Sanisera Field School, Spain. Ecomuseo de Cavalleria
When: 3 week sessions from April to November
“If you like ____, you’ll love this field school”: Maritime Archaeology, Osteoarchaeology, Bio-Archaeology, Roman Archaeology, and G.I.S. Survey,
Cost: What is included in the cost of the field school ranges from which program you register for. The all general accommodations are food, room and board, and transportation to the site and back to student housing.
There are extra costs for different programs. For example the Maritime Archaeology program is more expensive than the Roman Necropolis or Roman City programs because the Maritime program covers refilling air tanks. They also have programs were you spend half your time excavating the Roman site in Sanisera and then traveling to another country like Italy, Portugal, Croatia, and Greece and gain field experience with one of the partner groups that the Sanisera Field School is associated with.
Living conditions: Student housing is comprised of male and female apartments, which have shared bedrooms, communal bathrooms and showers. When registrations are at their highest during the summer months sometimes apartments become co-ed. The male residence is also the mess hall for all the students. Students are given three square meals a day with dinner being optional by signing a dinner list. The food is usually local cuisine.
The bathrooms are very functional and are cleaned daily. The showers do have a very small supply of hot water but it is not a necessity given the hot temperatures during the summer months. There is wireless internet available at both apartment complexes. The male and female residences are in separate buildings and are reachable by a 10 minute walk through the town center.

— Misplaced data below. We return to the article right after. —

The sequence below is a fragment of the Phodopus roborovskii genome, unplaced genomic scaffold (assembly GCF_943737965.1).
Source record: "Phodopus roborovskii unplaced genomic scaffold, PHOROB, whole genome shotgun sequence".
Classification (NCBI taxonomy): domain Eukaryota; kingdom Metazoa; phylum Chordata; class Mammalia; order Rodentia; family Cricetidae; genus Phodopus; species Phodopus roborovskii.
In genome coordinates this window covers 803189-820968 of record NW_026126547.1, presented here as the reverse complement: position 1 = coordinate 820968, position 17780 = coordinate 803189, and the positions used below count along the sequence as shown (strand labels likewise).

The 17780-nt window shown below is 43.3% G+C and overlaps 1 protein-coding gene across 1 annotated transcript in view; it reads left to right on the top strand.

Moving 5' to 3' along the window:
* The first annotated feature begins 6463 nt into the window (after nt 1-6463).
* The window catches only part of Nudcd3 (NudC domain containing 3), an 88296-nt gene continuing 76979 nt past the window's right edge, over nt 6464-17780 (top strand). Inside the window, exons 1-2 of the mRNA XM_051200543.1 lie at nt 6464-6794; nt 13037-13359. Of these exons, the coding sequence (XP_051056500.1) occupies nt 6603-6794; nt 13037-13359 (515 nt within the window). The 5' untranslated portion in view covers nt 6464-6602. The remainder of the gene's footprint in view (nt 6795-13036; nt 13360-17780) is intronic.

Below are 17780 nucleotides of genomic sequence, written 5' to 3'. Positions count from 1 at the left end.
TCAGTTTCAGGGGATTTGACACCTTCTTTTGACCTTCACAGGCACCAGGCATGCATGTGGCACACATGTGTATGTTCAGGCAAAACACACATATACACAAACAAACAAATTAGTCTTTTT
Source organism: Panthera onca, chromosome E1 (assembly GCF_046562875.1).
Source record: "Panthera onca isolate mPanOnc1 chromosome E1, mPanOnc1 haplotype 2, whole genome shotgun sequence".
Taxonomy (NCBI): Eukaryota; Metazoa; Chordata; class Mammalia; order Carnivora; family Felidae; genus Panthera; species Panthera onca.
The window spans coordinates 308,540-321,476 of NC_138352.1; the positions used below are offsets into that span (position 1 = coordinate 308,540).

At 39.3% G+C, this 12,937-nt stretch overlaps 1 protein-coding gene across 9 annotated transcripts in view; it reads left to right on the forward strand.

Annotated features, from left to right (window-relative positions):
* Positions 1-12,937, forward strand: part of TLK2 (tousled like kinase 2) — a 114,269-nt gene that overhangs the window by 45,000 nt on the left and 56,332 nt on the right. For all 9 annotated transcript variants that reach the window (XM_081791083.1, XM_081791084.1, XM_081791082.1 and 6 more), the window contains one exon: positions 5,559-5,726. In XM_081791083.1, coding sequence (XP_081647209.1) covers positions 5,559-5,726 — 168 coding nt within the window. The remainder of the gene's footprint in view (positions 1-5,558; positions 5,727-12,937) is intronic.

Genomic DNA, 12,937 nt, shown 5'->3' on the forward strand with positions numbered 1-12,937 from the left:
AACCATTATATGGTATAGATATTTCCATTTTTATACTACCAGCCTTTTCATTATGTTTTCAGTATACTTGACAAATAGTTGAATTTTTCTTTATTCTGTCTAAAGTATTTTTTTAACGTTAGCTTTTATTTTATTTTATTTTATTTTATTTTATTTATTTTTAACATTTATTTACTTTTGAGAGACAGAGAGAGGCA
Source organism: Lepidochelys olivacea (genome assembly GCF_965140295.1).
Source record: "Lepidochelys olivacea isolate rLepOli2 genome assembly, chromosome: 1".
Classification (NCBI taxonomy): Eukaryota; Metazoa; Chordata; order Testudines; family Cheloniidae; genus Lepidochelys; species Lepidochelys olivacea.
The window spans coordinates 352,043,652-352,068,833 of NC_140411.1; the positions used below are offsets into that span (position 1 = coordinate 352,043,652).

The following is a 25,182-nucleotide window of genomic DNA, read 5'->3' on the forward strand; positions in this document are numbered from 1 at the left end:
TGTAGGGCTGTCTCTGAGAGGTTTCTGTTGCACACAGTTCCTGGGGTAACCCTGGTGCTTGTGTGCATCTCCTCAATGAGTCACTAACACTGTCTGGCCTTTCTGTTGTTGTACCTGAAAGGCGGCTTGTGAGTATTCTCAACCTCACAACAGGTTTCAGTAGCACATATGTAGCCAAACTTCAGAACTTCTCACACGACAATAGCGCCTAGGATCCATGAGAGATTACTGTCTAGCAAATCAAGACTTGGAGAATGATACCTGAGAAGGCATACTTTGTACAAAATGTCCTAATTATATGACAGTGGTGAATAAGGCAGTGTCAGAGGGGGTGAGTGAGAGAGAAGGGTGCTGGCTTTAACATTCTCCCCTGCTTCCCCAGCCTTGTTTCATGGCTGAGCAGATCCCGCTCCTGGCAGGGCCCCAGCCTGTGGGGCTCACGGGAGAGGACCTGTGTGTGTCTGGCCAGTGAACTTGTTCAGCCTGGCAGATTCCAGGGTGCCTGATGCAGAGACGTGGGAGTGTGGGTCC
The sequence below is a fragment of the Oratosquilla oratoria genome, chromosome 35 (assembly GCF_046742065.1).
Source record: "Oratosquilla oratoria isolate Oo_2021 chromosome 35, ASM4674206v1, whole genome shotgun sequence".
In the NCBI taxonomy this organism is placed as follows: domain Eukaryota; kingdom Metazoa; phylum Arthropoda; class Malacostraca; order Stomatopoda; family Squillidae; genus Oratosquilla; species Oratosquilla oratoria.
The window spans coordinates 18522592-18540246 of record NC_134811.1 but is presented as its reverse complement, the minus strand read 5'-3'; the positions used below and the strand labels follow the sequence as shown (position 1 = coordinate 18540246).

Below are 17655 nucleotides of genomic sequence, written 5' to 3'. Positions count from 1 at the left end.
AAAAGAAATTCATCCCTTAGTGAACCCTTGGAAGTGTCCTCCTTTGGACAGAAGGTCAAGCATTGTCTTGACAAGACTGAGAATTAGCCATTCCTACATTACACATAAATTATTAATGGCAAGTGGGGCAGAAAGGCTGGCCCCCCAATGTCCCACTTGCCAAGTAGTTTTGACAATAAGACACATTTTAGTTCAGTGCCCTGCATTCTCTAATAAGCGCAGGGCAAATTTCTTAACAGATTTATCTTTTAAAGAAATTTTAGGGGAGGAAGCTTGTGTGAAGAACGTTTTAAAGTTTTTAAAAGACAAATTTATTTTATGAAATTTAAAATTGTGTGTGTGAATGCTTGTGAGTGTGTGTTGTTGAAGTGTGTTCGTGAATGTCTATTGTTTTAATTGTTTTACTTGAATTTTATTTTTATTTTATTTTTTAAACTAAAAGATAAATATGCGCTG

Students usually work a 5 day work week with the 6th being half a day involving an excursion to one of the archaeological sites or museums located on the island of Menorca and the 7th being a rest day. The 5 day work week consists of getting up at 5 a.m, arriving at the site by 7 and working until 10.30. Then it’s lab work until lunch. After lunch students have the rest of the day off to explore the island.
The Team: There’s the Director Fernando then a staff member for each of the programs offered. During the summer months the field school usually help about 29 students. The students were very diverse in both age and experience from 17 to 50 years in age and from first year of undergraduate school to Phd student.
Culture: We took one excursion during the 20 day program to an archaeological site or museum on the island. Activities to do while not working ranged greatly from going to the beach or hiking to horse back riding and scuba diving. The local population were very kind and generous and there are a few bars and restaurants that were student favourites. The biggest culture shock I received was how easy going and laid back both the locals and even the staff members. Because the field school runs from April to November there wasn’t that urgency you usually have to deal with when out on an archaeological expedition.
Best Thing: The diversity of the programs that are offered. They are really only able to do this because of the long periods of excavation they are able to perform where other field schools are not able to do the same thing. This is a great field school for one who has absolutely no experience in the field and wants to see what it’s like.
Worst Thing: It’s slightly too cushy. Even though I had a wonderful time in Menorca I felt the entire time that it was half field school and half resort like. You lose two whole hours going to and from the site. Students are not really given enough lab work time for it to really sink in.
Where to go for more information and applications: http://www.ecomuseodecavalleria.com/the-sanisera-field-school-courses.asp